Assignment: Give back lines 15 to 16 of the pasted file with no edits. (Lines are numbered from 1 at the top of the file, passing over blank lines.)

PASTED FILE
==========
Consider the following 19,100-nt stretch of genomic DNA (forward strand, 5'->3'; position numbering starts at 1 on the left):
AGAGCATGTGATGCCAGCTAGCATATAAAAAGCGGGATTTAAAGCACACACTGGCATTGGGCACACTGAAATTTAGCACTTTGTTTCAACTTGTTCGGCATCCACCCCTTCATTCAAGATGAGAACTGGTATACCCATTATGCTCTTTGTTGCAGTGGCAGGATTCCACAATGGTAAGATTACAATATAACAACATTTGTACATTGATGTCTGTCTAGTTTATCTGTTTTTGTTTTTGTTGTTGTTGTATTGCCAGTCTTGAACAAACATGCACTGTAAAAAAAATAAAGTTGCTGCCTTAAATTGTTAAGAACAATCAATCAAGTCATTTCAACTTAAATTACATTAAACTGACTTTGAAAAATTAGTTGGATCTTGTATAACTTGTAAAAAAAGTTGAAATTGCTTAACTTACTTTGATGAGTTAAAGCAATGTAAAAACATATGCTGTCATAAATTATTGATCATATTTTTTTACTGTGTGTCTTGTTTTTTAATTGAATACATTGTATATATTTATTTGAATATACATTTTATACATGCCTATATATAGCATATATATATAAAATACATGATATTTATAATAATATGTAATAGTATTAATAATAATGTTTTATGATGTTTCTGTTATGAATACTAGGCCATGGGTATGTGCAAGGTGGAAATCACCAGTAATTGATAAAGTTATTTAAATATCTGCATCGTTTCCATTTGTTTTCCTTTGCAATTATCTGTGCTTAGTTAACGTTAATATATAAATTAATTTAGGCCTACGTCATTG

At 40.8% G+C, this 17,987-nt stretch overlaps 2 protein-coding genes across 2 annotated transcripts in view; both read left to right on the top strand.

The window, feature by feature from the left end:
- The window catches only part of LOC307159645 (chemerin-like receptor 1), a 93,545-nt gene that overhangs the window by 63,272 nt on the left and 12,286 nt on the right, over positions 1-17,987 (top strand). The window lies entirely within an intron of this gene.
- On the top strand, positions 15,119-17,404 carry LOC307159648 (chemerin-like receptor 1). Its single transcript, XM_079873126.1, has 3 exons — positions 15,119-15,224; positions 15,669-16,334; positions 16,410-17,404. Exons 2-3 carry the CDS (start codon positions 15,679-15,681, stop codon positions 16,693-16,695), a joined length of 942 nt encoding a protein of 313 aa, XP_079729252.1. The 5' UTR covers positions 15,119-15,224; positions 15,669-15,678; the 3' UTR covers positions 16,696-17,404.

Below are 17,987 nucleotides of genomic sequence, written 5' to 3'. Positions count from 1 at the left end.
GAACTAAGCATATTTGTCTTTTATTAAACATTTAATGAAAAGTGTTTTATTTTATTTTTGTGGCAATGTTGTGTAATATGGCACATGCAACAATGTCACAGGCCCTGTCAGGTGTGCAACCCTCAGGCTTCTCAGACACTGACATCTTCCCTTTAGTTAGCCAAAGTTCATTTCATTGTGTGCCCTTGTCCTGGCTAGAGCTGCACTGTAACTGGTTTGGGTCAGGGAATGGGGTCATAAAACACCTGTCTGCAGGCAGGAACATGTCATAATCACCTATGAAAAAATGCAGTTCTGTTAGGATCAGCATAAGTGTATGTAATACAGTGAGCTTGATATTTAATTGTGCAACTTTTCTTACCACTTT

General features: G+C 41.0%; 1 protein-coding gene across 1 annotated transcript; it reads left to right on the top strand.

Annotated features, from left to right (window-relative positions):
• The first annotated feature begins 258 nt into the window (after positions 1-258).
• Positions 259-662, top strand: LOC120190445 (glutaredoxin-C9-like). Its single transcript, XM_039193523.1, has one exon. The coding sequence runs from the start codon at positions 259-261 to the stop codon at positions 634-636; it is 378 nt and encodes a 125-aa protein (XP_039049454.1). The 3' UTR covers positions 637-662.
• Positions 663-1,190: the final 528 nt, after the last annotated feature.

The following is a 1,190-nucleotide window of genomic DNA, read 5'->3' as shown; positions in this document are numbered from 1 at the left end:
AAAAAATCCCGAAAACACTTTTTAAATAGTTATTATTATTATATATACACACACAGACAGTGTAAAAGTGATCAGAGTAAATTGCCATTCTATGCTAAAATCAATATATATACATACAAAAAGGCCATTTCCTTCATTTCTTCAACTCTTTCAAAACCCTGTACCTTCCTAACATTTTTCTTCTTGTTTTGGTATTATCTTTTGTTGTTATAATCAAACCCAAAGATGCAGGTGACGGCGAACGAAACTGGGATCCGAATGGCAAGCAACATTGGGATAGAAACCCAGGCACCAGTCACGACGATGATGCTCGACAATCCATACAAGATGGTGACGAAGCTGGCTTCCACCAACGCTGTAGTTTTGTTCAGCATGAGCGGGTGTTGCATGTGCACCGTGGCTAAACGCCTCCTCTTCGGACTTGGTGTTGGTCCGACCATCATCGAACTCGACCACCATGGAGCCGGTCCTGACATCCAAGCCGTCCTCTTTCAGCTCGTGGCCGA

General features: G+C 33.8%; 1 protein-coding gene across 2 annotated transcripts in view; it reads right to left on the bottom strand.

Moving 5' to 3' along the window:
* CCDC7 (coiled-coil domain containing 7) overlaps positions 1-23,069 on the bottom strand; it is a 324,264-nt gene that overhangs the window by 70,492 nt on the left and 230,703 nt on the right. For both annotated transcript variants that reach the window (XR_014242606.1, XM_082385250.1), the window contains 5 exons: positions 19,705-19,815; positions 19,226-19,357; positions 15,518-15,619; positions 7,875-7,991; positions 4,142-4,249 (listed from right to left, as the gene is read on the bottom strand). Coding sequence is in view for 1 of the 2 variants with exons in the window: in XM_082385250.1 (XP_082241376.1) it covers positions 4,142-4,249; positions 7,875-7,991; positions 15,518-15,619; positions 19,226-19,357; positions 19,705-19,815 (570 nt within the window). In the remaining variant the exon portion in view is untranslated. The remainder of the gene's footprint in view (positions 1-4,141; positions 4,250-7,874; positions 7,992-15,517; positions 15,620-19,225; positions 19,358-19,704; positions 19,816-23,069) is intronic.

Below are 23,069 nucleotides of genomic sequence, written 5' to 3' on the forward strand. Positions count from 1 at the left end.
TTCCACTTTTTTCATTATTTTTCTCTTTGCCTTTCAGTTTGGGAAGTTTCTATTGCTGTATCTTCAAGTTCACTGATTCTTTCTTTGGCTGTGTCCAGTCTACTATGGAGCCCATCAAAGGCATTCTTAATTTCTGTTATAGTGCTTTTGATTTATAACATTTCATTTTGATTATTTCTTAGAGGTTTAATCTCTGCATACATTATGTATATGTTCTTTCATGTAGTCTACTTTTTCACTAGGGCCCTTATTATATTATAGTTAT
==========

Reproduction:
AAAAAATCCCGAAAACACTTTTTAAATAGTTATTATTATTATATATACACACACAGACAGTGTAAAAGTGATCAGAGTAAATTGCCATTCTATGCTAAAATCAATATATATACATACAAAAAGGCCATTTCCTTCATTTCTTCAACTCTTTCAAAACCCTGTACCTTCCTAACATTTTTCTTCTTGTTTTGGTATTATCTTTTGTTGTTATAATCAAACCCAAAGATGCAGGTGACGGCGAACGAAACTGGGATCCGAATGGCAAGCAACATTGGGATAGAAACCCAGGCACCAGTCACGACGATGATGCTCGACAATCCATACAAGATGGTGACGAAGCTGGCTTCCACCAACGCTGTAGTTTTGTTCAGCATGAGCGGGTGTTGCATGTGCACCGTGGCTAAACGCCTCCTCTTCGGACTTGGTGTTGGTCCGACCATCATCGAACTCGACCACCATGGAGCCGGTCCTGACATCCAAGCCGTCCTCTTTCAGCTCGTGGCCGA

General features: G+C 33.8%; 1 protein-coding gene across 2 annotated transcripts in view; it reads right to left on the bottom strand.